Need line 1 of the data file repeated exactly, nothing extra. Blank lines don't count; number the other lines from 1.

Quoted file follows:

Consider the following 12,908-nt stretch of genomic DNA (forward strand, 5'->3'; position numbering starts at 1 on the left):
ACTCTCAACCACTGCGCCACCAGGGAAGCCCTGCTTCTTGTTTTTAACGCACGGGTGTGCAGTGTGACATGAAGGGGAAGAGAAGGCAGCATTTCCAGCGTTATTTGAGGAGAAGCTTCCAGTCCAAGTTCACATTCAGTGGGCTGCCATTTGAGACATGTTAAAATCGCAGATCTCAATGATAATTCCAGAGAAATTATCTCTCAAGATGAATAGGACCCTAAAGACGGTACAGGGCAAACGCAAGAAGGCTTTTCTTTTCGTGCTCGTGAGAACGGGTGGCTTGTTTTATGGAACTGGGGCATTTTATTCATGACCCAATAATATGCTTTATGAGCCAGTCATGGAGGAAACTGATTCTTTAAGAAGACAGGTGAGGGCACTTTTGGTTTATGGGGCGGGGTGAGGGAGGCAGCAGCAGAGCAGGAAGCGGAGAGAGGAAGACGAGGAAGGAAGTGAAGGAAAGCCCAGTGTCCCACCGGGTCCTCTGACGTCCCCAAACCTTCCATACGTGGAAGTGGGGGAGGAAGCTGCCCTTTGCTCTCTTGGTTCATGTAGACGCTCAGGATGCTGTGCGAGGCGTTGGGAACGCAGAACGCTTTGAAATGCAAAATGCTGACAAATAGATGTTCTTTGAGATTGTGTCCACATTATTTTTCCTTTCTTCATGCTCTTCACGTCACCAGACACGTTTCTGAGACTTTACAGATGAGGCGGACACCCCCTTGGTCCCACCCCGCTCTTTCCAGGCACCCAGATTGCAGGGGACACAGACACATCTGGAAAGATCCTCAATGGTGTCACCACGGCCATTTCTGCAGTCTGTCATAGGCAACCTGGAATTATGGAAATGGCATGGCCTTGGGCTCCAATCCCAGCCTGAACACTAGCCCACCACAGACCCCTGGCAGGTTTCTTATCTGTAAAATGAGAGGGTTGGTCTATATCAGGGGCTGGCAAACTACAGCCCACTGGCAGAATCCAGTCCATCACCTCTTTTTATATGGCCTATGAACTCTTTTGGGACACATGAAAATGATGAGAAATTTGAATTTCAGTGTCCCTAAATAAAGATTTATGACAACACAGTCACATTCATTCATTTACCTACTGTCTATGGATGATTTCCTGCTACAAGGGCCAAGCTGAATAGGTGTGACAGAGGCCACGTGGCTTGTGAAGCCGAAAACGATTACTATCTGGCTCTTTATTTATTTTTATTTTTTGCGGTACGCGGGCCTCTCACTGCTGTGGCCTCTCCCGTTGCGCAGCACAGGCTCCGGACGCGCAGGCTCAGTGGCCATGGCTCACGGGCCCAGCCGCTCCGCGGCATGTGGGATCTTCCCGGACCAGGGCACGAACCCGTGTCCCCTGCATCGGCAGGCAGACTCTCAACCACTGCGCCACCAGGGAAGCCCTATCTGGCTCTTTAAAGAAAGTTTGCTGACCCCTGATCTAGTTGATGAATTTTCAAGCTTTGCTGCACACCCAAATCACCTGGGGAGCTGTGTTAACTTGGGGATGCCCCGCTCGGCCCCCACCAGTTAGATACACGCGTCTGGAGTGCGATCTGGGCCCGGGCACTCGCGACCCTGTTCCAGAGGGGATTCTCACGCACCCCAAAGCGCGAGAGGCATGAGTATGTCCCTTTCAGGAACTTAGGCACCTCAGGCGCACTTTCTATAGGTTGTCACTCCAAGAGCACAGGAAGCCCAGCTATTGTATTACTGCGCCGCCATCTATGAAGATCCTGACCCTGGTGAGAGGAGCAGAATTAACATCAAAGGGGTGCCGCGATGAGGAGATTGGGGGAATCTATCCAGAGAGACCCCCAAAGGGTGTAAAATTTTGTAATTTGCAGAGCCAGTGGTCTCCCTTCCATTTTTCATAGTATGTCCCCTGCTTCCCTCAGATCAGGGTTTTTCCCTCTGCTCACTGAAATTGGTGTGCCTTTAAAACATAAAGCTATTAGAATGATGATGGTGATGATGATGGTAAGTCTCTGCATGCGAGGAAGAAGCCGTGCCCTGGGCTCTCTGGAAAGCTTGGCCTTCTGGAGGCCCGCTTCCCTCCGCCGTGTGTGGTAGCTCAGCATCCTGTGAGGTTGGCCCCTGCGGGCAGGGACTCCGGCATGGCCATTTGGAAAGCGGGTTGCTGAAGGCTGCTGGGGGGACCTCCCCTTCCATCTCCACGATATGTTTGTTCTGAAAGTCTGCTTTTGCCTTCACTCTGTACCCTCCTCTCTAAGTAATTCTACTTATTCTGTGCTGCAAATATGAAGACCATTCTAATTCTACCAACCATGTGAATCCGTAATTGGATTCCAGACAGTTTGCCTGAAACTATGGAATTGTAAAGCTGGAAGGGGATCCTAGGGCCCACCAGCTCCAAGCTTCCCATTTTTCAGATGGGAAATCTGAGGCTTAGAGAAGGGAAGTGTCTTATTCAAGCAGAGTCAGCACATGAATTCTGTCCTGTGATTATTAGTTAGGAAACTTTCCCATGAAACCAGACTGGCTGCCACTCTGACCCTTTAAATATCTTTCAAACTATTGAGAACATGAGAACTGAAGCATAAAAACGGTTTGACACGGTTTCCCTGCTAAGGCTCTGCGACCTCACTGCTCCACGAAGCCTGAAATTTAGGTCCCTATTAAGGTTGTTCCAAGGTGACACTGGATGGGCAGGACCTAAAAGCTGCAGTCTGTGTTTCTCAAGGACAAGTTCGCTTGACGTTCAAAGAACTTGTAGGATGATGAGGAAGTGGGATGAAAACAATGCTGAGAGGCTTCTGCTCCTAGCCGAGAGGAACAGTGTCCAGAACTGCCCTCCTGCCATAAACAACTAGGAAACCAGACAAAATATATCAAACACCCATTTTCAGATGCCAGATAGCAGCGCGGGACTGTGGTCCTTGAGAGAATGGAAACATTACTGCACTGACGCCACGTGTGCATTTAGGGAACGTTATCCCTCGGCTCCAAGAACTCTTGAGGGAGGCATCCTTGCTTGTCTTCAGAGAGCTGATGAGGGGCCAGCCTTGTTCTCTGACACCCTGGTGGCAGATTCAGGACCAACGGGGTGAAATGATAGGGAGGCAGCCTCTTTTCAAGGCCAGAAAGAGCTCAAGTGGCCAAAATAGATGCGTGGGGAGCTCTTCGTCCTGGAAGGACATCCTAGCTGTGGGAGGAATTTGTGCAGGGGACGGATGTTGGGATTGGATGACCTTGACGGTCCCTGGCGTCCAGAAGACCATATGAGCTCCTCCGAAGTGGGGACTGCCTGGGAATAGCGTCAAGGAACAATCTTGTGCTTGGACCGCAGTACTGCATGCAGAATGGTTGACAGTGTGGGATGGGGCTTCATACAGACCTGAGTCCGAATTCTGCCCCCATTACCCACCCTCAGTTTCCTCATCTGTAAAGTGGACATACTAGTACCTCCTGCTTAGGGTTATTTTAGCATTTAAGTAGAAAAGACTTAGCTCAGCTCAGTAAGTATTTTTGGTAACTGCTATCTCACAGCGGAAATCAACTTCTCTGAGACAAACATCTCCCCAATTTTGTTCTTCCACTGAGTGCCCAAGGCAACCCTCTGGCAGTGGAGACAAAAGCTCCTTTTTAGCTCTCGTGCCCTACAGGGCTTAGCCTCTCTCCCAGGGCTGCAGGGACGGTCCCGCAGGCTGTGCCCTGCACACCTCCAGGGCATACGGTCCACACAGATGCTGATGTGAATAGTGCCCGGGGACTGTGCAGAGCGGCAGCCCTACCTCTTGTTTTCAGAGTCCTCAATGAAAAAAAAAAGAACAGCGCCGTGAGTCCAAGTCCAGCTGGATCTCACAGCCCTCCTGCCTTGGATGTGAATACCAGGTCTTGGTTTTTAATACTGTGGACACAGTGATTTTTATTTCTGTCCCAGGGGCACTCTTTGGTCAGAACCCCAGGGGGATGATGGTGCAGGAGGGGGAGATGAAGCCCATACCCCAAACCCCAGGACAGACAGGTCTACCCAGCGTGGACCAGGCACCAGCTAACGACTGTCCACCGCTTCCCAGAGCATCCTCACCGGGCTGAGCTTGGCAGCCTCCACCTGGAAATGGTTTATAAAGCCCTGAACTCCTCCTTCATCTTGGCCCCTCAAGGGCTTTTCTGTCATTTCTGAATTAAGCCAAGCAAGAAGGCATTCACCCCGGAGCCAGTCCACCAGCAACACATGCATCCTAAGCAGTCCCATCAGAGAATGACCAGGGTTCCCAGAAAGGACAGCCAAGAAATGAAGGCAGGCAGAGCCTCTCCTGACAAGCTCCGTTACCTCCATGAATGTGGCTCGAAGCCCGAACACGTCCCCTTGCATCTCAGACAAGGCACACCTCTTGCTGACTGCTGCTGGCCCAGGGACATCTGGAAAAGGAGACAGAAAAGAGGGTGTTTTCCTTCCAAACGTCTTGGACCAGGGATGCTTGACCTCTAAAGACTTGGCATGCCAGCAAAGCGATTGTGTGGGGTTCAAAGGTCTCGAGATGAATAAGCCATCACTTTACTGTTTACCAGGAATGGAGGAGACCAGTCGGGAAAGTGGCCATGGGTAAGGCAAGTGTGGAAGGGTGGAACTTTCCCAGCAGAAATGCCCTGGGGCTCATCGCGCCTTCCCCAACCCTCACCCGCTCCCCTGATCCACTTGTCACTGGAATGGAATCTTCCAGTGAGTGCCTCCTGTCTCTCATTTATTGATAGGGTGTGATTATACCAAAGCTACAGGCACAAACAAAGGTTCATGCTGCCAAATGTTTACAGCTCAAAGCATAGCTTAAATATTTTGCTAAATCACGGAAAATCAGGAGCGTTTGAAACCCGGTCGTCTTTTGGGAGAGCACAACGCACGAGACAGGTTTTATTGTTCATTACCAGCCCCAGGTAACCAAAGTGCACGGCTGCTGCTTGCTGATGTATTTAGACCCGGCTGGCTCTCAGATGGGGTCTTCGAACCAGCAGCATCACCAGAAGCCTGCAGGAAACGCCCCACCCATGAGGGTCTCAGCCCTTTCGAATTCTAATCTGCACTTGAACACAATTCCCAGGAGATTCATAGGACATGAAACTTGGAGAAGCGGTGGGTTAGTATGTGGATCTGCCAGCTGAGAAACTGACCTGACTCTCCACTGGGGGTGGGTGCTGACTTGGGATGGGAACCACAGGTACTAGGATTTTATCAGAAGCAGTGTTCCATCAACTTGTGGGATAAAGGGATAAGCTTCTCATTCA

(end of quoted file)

Consider the following 12,908-nt stretch of genomic DNA (forward strand, 5'->3'; position numbering starts at 1 on the left):